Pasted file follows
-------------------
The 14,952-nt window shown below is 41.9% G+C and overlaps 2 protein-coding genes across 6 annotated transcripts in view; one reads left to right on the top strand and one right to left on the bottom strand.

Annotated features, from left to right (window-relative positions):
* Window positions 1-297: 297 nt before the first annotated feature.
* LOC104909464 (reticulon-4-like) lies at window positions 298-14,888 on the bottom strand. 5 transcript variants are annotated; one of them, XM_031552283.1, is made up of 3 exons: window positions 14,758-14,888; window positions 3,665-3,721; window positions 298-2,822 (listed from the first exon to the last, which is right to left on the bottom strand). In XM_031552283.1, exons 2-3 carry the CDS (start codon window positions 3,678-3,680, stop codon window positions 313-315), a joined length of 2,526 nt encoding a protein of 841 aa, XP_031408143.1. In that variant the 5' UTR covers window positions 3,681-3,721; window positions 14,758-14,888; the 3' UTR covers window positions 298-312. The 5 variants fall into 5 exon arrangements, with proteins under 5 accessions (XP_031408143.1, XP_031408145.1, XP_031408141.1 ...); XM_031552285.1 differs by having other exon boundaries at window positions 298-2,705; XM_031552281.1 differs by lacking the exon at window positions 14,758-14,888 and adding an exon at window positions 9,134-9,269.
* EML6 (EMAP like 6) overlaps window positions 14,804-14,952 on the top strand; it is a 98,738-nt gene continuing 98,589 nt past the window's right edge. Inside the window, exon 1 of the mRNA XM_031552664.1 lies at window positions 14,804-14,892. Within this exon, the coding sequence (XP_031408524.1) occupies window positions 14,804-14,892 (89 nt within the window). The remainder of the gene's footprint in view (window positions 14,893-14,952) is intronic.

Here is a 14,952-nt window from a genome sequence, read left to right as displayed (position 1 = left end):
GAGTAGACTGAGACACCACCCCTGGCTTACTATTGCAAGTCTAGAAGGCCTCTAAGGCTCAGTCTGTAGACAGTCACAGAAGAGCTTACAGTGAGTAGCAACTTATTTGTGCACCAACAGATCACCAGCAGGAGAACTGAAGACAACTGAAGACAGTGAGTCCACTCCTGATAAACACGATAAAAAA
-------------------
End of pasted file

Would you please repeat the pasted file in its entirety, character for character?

The 14,952-nt window shown below is 41.9% G+C and overlaps 2 protein-coding genes across 6 annotated transcripts in view; one reads left to right on the top strand and one right to left on the bottom strand.

Annotated features, from left to right (window-relative positions):
* Window positions 1-297: 297 nt before the first annotated feature.
* LOC104909464 (reticulon-4-like) lies at window positions 298-14,888 on the bottom strand. 5 transcript variants are annotated; one of them, XM_031552283.1, is made up of 3 exons: window positions 14,758-14,888; window positions 3,665-3,721; window positions 298-2,822 (listed from the first exon to the last, which is right to left on the bottom strand). In XM_031552283.1, exons 2-3 carry the CDS (start codon window positions 3,678-3,680, stop codon window positions 313-315), a joined length of 2,526 nt encoding a protein of 841 aa, XP_031408143.1. In that variant the 5' UTR covers window positions 3,681-3,721; window positions 14,758-14,888; the 3' UTR covers window positions 298-312. The 5 variants fall into 5 exon arrangements, with proteins under 5 accessions (XP_031408143.1, XP_031408145.1, XP_031408141.1 ...); XM_031552285.1 differs by having other exon boundaries at window positions 298-2,705; XM_031552281.1 differs by lacking the exon at window positions 14,758-14,888 and adding an exon at window positions 9,134-9,269.
* EML6 (EMAP like 6) overlaps window positions 14,804-14,952 on the top strand; it is a 98,738-nt gene continuing 98,589 nt past the window's right edge. Inside the window, exon 1 of the mRNA XM_031552664.1 lies at window positions 14,804-14,892. Within this exon, the coding sequence (XP_031408524.1) occupies window positions 14,804-14,892 (89 nt within the window). The remainder of the gene's footprint in view (window positions 14,893-14,952) is intronic.

Here is a 14,952-nt window from a genome sequence, read left to right as displayed (position 1 = left end):
GAGTAGACTGAGACACCACCCCTGGCTTACTATTGCAAGTCTAGAAGGCCTCTAAGGCTCAGTCTGTAGACAGTCACAGAAGAGCTTACAGTGAGTAGCAACTTATTTGTGCACCAACAGATCACCAGCAGGAGAACTGAAGACAACTGAAGACAGTGAGTCCACTCCTGATAAACACGATAAAAAA